“Google is building Android not so they can make great mobile devices and sell them to consumers,” Kyle Baxter writes for TightWind. “Rather, they are making them for these two simple reasons: (1) to disrupt Apple’s growing dominance of mobile devices, both so Google doesn’t have to rely on Apple for access to their users and to eliminate their paid-for application model; and (2) so Google can control the mobile industry and thus secure advertising from it.”
“This helps explain some puzzling moves by Google. For example, Android’s market may not be terrible in comparison to Apple’s App Store for paid applications just because Google hasn’t yet finished it; rather, discouraging paid applications on the Android platform is in Google’s interest,” Baxter writes. “If users won’t pay for applications, what will developers use to make money from their applications? Advertising. And Google conveniently owns one of the largest mobile advertising providers, Admob.”
“Moreover, why would Google be so willing to empower network providers by giving them so much control over Android?” Baxter asks. “Because it means wider adoption of Android, and as more Android-based devices flood the market, the hardware manufacturers themselves are increasingly irrelevant. As Android spreads, and the differences between different devices decrease as a result, there will be less competitive differentiation between manufacturers—consumers will, like they do in the PC market, shop based more on price than on who makes the device. At that point, hardware will be commoditized, and building a mobile device business based on a different OS than Android will be incredibly difficult. Profit potential will shift from selling actual devices (where margins will be small) to providing services for those devices—quite convenient for Google, who’s in the business of making web services and providing advertising.”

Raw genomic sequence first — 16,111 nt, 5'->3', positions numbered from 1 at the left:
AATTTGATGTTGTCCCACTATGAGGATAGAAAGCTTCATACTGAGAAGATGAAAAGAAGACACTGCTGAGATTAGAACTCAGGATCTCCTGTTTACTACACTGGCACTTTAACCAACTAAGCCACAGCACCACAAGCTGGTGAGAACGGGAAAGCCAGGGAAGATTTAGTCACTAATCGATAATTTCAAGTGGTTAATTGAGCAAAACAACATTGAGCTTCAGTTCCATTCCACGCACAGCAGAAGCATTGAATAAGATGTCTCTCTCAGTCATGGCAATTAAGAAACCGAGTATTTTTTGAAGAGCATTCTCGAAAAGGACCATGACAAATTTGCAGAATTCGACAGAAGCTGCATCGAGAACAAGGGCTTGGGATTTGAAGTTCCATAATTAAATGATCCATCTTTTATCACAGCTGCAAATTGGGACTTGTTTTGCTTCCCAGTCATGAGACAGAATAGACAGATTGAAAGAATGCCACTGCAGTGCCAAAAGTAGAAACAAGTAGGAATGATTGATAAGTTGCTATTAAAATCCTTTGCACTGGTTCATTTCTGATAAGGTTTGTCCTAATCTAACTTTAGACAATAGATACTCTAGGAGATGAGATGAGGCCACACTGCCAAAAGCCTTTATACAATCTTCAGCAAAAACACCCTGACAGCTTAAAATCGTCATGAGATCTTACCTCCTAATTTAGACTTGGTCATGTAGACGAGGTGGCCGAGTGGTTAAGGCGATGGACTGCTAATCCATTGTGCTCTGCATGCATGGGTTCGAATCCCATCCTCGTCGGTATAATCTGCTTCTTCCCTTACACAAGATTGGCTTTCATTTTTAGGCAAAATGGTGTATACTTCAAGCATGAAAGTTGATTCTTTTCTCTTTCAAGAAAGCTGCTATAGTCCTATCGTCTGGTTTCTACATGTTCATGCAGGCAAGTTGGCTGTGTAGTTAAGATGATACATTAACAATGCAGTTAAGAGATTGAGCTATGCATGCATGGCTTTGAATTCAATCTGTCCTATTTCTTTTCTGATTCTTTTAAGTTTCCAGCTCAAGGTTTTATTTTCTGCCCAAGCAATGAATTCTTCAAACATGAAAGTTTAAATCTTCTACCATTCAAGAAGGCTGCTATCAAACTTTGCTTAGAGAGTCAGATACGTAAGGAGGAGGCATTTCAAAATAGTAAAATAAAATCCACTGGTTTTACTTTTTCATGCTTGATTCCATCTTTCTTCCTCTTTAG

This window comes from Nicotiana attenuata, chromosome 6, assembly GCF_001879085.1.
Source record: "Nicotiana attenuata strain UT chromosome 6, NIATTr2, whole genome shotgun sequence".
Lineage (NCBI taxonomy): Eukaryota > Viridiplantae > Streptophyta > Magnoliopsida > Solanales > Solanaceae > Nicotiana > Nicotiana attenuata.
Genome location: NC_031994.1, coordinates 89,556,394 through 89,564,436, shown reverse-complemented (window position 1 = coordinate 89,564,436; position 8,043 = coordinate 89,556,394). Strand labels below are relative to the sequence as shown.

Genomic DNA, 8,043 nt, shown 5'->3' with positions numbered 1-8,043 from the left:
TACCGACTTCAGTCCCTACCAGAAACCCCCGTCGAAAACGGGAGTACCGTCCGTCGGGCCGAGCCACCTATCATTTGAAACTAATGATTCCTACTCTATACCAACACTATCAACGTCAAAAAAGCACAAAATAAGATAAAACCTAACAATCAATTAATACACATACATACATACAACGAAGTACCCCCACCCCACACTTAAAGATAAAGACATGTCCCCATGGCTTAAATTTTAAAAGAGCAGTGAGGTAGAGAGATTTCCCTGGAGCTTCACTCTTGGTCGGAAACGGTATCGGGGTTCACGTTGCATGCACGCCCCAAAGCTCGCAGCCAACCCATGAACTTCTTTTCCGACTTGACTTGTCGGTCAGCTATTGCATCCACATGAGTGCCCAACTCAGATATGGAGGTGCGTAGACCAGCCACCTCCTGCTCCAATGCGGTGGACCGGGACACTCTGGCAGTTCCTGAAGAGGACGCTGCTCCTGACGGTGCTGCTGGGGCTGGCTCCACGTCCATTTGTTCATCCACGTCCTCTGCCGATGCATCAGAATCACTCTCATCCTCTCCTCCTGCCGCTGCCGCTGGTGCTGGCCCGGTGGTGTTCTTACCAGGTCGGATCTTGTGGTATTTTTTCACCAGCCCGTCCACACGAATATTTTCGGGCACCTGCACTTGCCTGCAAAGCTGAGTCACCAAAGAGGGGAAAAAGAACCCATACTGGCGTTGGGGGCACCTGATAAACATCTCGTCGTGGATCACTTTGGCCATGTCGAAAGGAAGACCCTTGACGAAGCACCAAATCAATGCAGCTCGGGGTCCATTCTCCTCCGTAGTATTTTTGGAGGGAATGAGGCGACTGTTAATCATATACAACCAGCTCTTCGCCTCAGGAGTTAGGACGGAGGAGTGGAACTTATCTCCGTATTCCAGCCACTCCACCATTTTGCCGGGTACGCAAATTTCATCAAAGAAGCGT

Baxter writes, “Android isn’t an attempt to build the best mobile platform and sell it on its merits; it’s a play to control the vast majority of the mobile market, secure eyeballs for Google advertising and eliminate any threat to Google.”
Full article – highly recommended – here.
MacDailyNews Take: Moles like to burrow everywhere; insidious creatures.
[Attribution: Daring Fireball. Thanks to MacDailyNews Reader "Dave G." for the heads up.]